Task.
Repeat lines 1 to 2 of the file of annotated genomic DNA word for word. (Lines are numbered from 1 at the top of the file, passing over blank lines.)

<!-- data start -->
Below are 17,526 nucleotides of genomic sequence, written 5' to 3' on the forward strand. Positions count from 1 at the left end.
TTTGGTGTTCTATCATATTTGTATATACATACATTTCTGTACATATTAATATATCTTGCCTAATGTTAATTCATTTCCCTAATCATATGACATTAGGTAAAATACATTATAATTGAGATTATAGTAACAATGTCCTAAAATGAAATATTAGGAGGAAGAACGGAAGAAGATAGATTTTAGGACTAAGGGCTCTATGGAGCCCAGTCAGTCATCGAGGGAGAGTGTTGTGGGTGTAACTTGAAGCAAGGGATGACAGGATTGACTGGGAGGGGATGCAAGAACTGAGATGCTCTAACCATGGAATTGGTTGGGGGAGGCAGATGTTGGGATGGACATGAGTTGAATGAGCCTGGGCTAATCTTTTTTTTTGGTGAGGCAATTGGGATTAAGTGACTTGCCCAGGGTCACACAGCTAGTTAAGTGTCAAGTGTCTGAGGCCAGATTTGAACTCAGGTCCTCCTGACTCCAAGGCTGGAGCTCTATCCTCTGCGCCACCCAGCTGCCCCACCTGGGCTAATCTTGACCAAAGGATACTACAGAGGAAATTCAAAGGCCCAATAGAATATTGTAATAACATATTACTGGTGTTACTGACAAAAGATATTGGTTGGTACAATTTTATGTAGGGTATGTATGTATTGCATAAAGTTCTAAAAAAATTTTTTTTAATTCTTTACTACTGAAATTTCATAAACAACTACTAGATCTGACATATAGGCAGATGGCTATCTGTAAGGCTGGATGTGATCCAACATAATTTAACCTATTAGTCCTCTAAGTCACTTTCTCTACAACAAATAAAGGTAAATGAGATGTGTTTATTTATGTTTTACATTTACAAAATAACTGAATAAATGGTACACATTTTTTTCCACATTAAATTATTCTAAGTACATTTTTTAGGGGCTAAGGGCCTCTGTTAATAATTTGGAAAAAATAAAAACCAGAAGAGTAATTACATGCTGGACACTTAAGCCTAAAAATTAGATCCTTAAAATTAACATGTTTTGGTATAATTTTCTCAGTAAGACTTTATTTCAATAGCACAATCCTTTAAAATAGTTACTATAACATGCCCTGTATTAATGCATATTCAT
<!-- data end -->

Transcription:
Below are 17,526 nucleotides of genomic sequence, written 5' to 3' on the forward strand. Positions count from 1 at the left end.
TTTGGTGTTCTATCATATTTGTATATACATACATTTCTGTACATATTAATATATCTTGCCTAATGTTAATTCATTTCCCTAATCATATGACATTAGGTAAAATACATTATAATTGAGATTATAGTAACAATGTCCTAAAATGAAATATTAGGAGGAAGAACGGAAGAAGATAGATTTTAGGACTAAGGGCTCTATGGAGCCCAGTCAGTCATCGAGGGAGAGTGTTGTGGGTGTAACTTGAAGCAAGGGATGACAGGATTGACTGGGAGGGGATGCAAGAACTGAGATGCTCTAACCATGGAATTGGTTGGGGGAGGCAGATGTTGGGATGGACATGAGTTGAATGAGCCTGGGCTAATCTTTTTTTTTGGTGAGGCAATTGGGATTAAGTGACTTGCCCAGGGTCACACAGCTAGTTAAGTGTCAAGTGTCTGAGGCCAGATTTGAACTCAGGTCCTCCTGACTCCAAGGCTGGAGCTCTATCCTCTGCGCCACCCAGCTGCCCCACCTGGGCTAATCTTGACCAAAGGATACTACAGAGGAAATTCAAAGGCCCAATAGAATATTGTAATAACATATTACTGGTGTTACTGACAAAAGATATTGGTTGGTACAATTTTATGTAGGGTATGTATGTATTGCATAAAGTTCTAAAAAAATTTTTTTTAATTCTTTACTACTGAAATTTCATAAACAACTACTAGATCTGACATATAGGCAGATGGCTATCTGTAAGGCTGGATGTGATCCAACATAATTTAACCTATTAGTCCTCTAAGTCACTTTCTCTACAACAAATAAAGGTAAATGAGATGTGTTTATTTATGTTTTACATTTACAAAATAACTGAATAAATGGTACACATTTTTTTCCACATTAAATTATTCTAAGTACATTTTTTAGGGGCTAAGGGCCTCTGTTAATAATTTGGAAAAAATAAAAACCAGAAGAGTAATTACATGCTGGACACTTAAGCCTAAAAATTAGATCCTTAAAATTAACATGTTTTGGTATAATTTTCTCAGTAAGACTTTATTTCAATAGCACAATCCTTTAAAATAGTTACTATAACATGCCCTGTATTAATGCATATTCAT